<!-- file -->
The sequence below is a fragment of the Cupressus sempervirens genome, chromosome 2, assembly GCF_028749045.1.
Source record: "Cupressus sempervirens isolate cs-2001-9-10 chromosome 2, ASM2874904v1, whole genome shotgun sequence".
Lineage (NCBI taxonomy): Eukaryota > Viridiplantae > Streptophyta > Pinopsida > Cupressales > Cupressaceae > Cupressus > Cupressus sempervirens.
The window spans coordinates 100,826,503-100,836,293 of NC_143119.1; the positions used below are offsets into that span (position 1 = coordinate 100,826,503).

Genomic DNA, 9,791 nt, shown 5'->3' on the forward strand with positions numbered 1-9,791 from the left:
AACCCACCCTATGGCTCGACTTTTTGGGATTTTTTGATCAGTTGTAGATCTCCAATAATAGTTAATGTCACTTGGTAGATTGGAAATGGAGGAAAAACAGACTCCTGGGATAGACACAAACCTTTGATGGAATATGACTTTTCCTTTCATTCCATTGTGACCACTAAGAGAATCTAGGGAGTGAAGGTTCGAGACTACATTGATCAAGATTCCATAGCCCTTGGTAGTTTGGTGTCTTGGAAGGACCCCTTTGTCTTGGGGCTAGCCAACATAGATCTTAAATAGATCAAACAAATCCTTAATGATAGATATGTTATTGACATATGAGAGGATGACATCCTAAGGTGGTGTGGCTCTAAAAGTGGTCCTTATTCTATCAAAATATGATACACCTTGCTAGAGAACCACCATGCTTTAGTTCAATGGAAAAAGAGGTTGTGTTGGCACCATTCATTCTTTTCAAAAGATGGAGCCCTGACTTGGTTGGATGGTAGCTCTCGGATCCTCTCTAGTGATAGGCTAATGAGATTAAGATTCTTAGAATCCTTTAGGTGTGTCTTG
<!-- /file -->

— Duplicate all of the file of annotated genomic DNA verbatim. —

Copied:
The sequence below is a fragment of the Cupressus sempervirens genome, chromosome 2, assembly GCF_028749045.1.
Source record: "Cupressus sempervirens isolate cs-2001-9-10 chromosome 2, ASM2874904v1, whole genome shotgun sequence".
Lineage (NCBI taxonomy): Eukaryota > Viridiplantae > Streptophyta > Pinopsida > Cupressales > Cupressaceae > Cupressus > Cupressus sempervirens.
The window spans coordinates 100,826,503-100,836,293 of NC_143119.1; the positions used below are offsets into that span (position 1 = coordinate 100,826,503).

Genomic DNA, 9,791 nt, shown 5'->3' on the forward strand with positions numbered 1-9,791 from the left:
AACCCACCCTATGGCTCGACTTTTTGGGATTTTTTGATCAGTTGTAGATCTCCAATAATAGTTAATGTCACTTGGTAGATTGGAAATGGAGGAAAAACAGACTCCTGGGATAGACACAAACCTTTGATGGAATATGACTTTTCCTTTCATTCCATTGTGACCACTAAGAGAATCTAGGGAGTGAAGGTTCGAGACTACATTGATCAAGATTCCATAGCCCTTGGTAGTTTGGTGTCTTGGAAGGACCCCTTTGTCTTGGGGCTAGCCAACATAGATCTTAAATAGATCAAACAAATCCTTAATGATAGATATGTTATTGACATATGAGAGGATGACATCCTAAGGTGGTGTGGCTCTAAAAGTGGTCCTTATTCTATCAAAATATGATACACCTTGCTAGAGAACCACCATGCTTTAGTTCAATGGAAAAAGAGGTTGTGTTGGCACCATTCATTCTTTTCAAAAGATGGAGCCCTGACTTGGTTGGATGGTAGCTCTCGGATCCTCTCTAGTGATAGGCTAATGAGATTAAGATTCTTAGAATCCTTTAGGTGTGTCTTG